Username: Outdoors

Having directed children’s camps all of my adult life, and now having hit my mid-50s, I have noticed a paradigm shift in the way campers and their families perceive the great outdoors.

With a little imagination, you can turn the mysterious outdoors into something magical. Photo courtesy of The Arc of Dauphin County

In my own days of childhood recreation and leisure time, nothing–I mean nothing–beat going outside to play. In fact, I was out there in all sorts of weather, year-round, until dark, every day.

In my quest, I explored the local woods, fields, and waterways. My particular interest was animals–hence the outside-until-dark every day, with a strip search/shakedown prior to coming into the house.

To a lesser degree, I also loved trees, wild herbs, flowers, and edible plants. My feeling was that the outdoors was great!

Oh, but the times they are a-changing! Children today have been raised in an era of over-accessible information, entertainment, and electronic distraction. I do not know any teenagers who don’t have 122 cable channels, cell phone, Nintendo, Xbox, PlayStation, iPod, laptop, and Kindle!

Do I blame them? No. Their parents were test pilots for this age of technology, and their environment is resplendent in gadgetry.

With all those cool techno-entertainments, who would want to go outside? In fact, over the years, the children who attend the summer camp I direct have informed me that outside time equals punishment.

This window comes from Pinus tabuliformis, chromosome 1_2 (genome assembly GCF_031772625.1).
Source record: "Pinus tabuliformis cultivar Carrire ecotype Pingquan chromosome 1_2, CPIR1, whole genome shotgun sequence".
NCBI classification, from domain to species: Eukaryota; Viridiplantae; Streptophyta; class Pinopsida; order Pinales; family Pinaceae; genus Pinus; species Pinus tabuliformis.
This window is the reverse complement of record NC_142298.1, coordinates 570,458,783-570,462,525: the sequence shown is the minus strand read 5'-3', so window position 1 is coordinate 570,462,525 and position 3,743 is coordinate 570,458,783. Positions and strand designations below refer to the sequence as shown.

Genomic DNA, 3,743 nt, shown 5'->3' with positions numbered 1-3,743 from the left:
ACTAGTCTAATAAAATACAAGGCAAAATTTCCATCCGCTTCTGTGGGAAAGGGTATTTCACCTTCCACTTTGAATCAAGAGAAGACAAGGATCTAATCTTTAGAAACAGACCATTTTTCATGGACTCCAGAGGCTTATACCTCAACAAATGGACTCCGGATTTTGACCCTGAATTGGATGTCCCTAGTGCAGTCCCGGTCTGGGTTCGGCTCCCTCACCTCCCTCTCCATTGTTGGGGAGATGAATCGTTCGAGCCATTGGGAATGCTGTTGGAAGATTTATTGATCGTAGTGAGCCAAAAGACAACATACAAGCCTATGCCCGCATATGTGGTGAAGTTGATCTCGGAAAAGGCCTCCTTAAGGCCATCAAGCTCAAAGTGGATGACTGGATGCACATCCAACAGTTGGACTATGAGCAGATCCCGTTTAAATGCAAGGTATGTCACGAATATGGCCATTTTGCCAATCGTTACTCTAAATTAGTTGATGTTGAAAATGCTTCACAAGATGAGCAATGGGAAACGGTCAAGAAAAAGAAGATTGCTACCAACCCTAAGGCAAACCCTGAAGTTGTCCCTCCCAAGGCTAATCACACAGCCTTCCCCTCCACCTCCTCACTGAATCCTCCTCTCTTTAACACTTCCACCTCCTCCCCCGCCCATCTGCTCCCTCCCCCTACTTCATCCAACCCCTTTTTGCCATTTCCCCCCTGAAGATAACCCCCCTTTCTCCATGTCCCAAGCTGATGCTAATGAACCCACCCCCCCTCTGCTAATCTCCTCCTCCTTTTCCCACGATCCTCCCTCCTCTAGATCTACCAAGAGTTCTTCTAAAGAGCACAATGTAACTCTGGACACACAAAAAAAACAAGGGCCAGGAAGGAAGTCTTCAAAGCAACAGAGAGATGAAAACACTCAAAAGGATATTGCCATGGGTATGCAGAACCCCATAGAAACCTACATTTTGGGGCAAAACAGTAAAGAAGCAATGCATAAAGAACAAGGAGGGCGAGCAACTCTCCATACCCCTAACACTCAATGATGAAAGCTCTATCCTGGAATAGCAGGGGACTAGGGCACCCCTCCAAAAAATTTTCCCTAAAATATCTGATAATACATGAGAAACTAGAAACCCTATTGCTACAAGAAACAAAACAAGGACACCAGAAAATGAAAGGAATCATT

My campers are often surprised that outside is not climate-controlled like home.  In short, for them at least, it is the mysterious outdoors.

My camp is located halfway up Blue Mountain near Linglestown, Pa. The campus itself is nestled in 69 acres of Eastern Woodlands that are protected from hunting. One is likely to see an American Bald Eagle soaring above the ridge, and deer and turkey in abundance. The camp hosts giant, rare woodpeckers to minute moth hummingbirds.

It is safe to say that the camp is rustic. The campers have intellectual disabilities, and many are from the city of Harrisburg. The question becomes, “How do we get tech-savvy, inner-city kids to appreciate an outdoor setting?”

The answer is to make magic. Most video games and many movies that appeal to today’s youth involve magic, from Harry Potter to The Legend of Zelda.

I am not referring to anything occult, but to the wonder in a young mind that asks, “How did they do that?”

Getting kids away from technology and out into the natural world. Photo courtesy of The Arc of Dauphin County

Here are some “tricks of the trade.”

The “I Smell Spiders!” Night Hike 

Nothing is more magical than the outdoors at night. I often like to lead short, small-group hikes in the early evening that begin in an open meadow sparkling and twinkling to the glow of fireflies.

We sit on the grass, and I tell tales of the wee folk and fairies of old, explaining how our ancestors misinterpreted these gentle insects as supernatural beings.

Page 1 of 2 | Next page

Related posts:

  1. Back to Nature
  2. Good Horse Sense
  3. Taking Stock
  4. The Spirit of Camp
  5. The Nature of Crafts
  • Columns & Features
  • Departments
  • Writers